Hamilton’s warplane museum is making a public plea for donations to help keep its famous World War II Lancaster bomber flying.
“We expect the Lancaster to be flying at the June airshow,” says Al Mickeloff, spokesman for the Canadian Warplane Heritage Museum. “But there is a bit of urgency — we need to come up with the money to pay for the current engine, and there are three more that need to be done after that.”
'Right now, all the engines are in their last stage of life. We need to secure funding to sequence through all four engines over the next 18 to 24 months so that we don’t interrupt our flying schedule.'—Dave Rohrer, museum CEO and Lancaster pilot
It costs about half a million dollars a year and countless volunteer hours to do the regular maintenance on the Lancaster. Overhauling the four engines every few years costs an additional $500,000.
“Each engine on the aircraft has an 800 hour flight time before it requires a major overhaul,” museum president and CEO Dave Rohrer told CBC Hamilton.
That works out to an overhaul about every 15 years, based on the roughly 55 hours the museum currently flies the aircraft annually.
The museum has one spare Packard Merlin 224 engine for its four-engine Lancaster. As part of the overhaul schedule, the museum swaps out one engine at a time and sends it to a specialized shop in San Jose, Calif., for service.
When the engine is rebuilt and returned, it’s swapped for the next engine. This process continues until all four engines are finished.
The museum identified some premature metal wear in the No. 1 engine, Rohrer said, which was why it was the first one removed from the aircraft for servicing, but all four engines were due for an overhaul.
“Right now, all the engines are in their last stage of life. We need to secure funding to sequence through all four engines over the next 18 to 24 months so that we don’t interrupt our flying schedule,” said Rohrer, a retired RCAF officer who currently pilots Bombardier Global Express corporate jets and who is also one of the world's few pilots trained to fly the Lancaster.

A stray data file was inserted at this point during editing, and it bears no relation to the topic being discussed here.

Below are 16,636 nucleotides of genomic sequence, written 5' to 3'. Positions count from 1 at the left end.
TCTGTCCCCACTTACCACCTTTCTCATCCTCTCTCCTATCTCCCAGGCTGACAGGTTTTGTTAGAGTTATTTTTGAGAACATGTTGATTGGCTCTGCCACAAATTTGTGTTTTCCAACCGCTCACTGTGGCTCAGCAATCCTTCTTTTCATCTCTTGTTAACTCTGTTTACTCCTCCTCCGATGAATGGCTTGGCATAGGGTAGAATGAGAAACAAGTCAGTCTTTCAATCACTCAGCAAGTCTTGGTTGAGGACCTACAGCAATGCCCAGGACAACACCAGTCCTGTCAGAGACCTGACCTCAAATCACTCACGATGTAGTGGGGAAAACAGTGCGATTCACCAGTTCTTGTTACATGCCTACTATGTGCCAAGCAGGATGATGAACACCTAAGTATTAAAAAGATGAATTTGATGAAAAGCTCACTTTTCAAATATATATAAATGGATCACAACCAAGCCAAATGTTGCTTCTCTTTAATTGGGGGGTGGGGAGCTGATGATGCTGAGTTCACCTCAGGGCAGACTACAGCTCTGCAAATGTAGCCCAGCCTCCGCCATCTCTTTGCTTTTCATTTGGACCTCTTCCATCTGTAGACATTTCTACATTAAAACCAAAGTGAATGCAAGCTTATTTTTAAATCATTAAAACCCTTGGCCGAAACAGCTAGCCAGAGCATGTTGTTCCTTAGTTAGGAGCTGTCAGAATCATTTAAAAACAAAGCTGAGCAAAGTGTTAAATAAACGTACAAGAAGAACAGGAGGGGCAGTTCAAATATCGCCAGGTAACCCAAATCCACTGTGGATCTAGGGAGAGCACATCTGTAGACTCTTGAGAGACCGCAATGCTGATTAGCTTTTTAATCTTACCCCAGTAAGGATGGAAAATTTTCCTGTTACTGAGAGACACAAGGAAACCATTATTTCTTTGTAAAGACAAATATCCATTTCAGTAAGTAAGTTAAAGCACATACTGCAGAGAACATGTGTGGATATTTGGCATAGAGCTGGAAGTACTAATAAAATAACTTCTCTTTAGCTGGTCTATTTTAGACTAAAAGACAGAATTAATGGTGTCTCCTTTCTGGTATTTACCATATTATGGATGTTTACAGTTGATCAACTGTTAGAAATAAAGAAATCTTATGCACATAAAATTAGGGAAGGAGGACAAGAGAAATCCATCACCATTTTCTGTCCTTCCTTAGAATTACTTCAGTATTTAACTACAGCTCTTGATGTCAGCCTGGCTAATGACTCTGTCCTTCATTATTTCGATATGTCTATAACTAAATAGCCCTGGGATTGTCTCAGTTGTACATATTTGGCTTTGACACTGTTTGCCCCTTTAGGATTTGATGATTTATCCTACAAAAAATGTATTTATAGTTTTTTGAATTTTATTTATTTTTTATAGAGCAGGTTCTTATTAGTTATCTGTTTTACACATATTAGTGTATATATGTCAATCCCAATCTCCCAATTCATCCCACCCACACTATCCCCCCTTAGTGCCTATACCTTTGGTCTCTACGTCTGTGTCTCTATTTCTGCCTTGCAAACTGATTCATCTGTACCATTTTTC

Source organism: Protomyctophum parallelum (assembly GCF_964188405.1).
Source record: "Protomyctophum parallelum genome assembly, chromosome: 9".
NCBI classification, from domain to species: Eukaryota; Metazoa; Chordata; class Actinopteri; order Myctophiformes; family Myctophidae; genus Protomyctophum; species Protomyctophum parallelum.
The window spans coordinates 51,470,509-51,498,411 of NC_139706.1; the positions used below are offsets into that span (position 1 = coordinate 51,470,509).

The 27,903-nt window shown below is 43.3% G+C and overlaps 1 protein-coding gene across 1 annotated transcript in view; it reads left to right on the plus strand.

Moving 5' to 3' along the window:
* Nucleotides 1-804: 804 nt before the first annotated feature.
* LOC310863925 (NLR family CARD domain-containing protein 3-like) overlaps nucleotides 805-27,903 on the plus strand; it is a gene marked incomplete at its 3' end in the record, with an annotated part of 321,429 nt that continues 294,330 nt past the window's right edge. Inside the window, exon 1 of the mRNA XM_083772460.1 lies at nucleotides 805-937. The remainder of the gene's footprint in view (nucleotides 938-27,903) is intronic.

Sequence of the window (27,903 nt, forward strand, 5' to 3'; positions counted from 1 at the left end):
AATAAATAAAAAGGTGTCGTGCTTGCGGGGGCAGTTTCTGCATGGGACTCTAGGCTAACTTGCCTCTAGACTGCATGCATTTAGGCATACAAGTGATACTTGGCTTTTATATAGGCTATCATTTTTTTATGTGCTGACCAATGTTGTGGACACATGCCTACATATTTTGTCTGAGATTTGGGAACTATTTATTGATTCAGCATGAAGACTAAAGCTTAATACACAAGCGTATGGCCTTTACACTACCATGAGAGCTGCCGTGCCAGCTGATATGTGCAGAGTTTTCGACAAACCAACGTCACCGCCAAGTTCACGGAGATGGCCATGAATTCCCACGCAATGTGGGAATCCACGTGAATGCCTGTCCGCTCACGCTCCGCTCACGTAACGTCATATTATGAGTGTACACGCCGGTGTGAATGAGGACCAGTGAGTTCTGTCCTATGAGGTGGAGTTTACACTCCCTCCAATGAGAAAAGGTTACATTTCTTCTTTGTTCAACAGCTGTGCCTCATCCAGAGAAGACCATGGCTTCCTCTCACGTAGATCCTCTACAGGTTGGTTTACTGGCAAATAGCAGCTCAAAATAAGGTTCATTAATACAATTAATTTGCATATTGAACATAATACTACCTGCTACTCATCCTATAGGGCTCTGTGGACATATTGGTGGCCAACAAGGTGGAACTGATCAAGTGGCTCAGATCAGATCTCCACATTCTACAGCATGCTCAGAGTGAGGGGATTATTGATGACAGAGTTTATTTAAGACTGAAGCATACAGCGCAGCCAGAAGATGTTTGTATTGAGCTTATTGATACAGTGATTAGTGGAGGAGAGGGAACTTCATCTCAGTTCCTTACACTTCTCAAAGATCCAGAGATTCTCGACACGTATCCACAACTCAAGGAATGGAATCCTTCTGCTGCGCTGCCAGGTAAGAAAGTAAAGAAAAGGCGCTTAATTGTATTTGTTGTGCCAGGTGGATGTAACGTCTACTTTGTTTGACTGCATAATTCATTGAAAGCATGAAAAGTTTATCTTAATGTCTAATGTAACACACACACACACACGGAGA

The museum has to pay for the engine work up front, so it’s starting the fundraising drive now to get the money needed to finance the work it knows will have to be done in the coming months.
“If we were deficient in funding it could have the effect of putting the plane on the ground, and obviously nobody wants that to happen,” Rohrer said. “But if Canadians and the international and corporate communities respond as they have in the past, we should be able to continue to run without a noticeable stoppage in aircraft operations.”
Rohrer said the museum needs to raise the first $150,000 no later than May 1. It needs to secure another $150,000 by September, and the remaining $200,000 by the end of the year.
"A lot of Canadians, and people around the world, have such a huge emotional attachment to the Lancaster," Rohrer says. "It's an honour to be able to present this aircraft in a living way to those people, and this money is necessary to allow us to continue to do that."
The Lancaster in Hamilton is one of just two of the famous World War II bombers in the world that are still airworthy. The other is in the UK, owned by the Royal Air Force and flown out of Royal Air Force Coningsby in Lincolnshire.
“The Lancaster is the crown jewel of our collection,” Mickeloff said. “When we got it flying years ago, the museum changed – suddenly we became known as the museum with a flying Lancaster.”
But the costs of keeping the venerable bomber in the air have soared in recent years, making the Lancaster an extremely expensive flying exhibit.
“When we restored the Lancaster back in 1988, refurbishing an engine cost about $25,000. Now it’s at least $125,000 each,” Mickeloff said, and the price can top $150,000. “It’s a combination of things. Parts are rarer, people with the expertise to do the work are getting harder to find.”
He adds that some spare parts simply don't exist. Replacement Lancaster engine pistons, for example, aren’t made any more.
“Now we use pistons from Roush Racing, and I can tell you they aren’t cheap,” Mickeloff said.
Less than 1 per cent of the museum’s budget comes from the government. The rest is a combination of private memberships, corporate donations, and money raised through everything from airplane rides to renting out the museum for weddings.